Biden Now Admits His Tax Hike Could Include Those Making $200,000

AP Photo/Evan Vucci

When Joe Biden unveiled his $3 trillion infrastructure bill, he told the American people that no one making less than $400,000 a year would have their taxes raised. He said, “No one making under $400,000 will see their federal taxes go up, period.”


In the immortal words of Independence Day Defense Secretary Albert Nimziki, “That’s not entirely accurate.”

On Friday, the president said that a two-partner family would be impacted if their combined income crosses $400,000. He also claimed that jacking up corporate and business taxes right at the beginning of the recovery from the pandemic “will not slow the economy at all.”

Does anyone else get the feeling that Biden and his advisors are just a bit delusional?

“It is a once-in-a-generation investment in our economic future, a chance to win the future — paid for by asking big corporations, many of which do not pay any taxes at all, just to begin to pay their fair share. And it won’t raise a penny of tax on a family making less than $400,000 a year, no federal tax, no addition,” he said.

New York Post:

The president’s description of the tax hike as applying to any “family” that makes more than $400,000 per year is a significant change from his earlier remarks, and could mean families on the cusp of affluence in areas with high costs of living are impacted.


In an interview last month with ABC News, Biden said, “If you make less than $400,000, you won’t see one single penny in additional federal tax.”


The number of families with two incomes exceeding $400,000 is a lot more than single taxpayers earning that amount. And if you have two children and a house and live in an expensive real estate market, even $400K doesn’t make one “wealthy.”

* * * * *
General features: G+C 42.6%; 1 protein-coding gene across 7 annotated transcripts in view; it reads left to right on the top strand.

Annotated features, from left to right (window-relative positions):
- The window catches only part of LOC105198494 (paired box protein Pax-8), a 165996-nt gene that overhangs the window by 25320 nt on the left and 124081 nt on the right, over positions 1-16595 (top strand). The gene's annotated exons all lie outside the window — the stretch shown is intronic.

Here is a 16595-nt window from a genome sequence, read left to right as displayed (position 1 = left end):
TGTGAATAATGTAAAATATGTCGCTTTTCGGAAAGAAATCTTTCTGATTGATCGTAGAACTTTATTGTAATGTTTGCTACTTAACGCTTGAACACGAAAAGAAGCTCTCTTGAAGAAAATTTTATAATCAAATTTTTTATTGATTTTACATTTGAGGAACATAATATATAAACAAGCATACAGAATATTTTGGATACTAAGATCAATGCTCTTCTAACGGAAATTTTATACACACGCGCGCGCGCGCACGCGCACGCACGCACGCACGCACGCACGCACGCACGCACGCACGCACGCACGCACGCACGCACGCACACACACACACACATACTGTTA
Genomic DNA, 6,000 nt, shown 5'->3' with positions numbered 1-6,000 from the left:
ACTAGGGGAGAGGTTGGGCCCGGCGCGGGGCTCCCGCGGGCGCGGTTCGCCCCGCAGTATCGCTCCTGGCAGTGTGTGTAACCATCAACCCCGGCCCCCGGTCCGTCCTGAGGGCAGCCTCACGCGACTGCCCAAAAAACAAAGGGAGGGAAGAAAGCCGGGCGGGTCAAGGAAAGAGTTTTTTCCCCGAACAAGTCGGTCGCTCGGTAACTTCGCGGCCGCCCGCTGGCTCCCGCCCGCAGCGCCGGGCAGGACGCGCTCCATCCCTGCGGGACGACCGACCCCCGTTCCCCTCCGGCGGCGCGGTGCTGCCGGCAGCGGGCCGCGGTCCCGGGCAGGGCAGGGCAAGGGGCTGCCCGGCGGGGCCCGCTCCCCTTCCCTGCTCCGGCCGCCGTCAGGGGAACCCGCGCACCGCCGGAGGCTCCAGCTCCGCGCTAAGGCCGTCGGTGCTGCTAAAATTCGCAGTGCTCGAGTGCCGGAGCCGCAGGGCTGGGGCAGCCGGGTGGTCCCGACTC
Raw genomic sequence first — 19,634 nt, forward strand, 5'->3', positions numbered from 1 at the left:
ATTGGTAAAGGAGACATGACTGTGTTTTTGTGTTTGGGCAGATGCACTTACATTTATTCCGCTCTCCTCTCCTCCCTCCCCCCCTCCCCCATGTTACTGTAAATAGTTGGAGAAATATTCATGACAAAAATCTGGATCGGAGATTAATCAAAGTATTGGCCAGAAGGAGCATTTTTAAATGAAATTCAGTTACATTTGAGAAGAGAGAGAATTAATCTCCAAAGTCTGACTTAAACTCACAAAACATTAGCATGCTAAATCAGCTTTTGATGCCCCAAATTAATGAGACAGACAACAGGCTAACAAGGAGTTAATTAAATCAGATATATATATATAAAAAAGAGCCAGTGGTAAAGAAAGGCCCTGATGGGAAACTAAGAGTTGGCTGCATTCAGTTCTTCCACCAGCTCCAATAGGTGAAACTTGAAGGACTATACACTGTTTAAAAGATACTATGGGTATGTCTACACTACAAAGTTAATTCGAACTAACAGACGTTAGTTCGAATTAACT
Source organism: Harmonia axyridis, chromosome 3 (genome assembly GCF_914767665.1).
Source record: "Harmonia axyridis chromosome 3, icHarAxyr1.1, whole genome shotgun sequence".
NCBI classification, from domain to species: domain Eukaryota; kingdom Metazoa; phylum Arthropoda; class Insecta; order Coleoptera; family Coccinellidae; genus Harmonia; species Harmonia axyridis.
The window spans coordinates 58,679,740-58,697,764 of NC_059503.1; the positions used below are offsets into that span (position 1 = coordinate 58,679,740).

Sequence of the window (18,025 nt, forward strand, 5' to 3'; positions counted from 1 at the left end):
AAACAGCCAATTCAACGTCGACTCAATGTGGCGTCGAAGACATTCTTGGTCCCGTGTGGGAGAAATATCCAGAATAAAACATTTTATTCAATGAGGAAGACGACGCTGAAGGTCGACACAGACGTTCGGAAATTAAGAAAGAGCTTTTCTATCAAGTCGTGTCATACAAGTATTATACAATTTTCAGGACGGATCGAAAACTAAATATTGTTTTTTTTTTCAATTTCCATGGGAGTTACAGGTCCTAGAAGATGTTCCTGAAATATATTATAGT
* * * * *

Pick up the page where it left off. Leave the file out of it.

But it’s the rise in business taxes that should worry us all. Despite mountains of evidence to the contrary, Biden insists that raising taxes doesn’t slow the economy. “Raising taxes, the studies show, will not slow the economy at all,” he said.

When Biden starts talking about corporations and “the wealthy” paying their “fair share” in taxes, be afraid. Be very afraid.

Biden spoke after surprisingly strong job growth figures for March that indicated nearly 916,000 new jobs were created, lowering the unemployment rate to about 6 percent.

Biden’s plan would boost the corporate tax rate from 21 percent to 28 percent. It was lowered in 2017 by President Donald Trump’s tax reform law from 35 percent. The plan also would impose new taxes on overseas business profits and could include an increase on capital gains taxes on investments like stocks and real estate.

Republicans in Congress oppose tax increases, but Democrats who narrowly hold the House and Senate may attempt to ram through the bill under special budget reconciliation rules that avoid the usual 60 votes needed in the Senate.


Another problem with raising taxes is that it never generates the tax revenue promised by politicians. This has been proved over and over again in Europe when “wealth taxes” have been tried. 

A growing economy would probably generate as much tax revenue as Biden’s grandiose tax-raising schemes. Maybe someday, politicians will figure that out.


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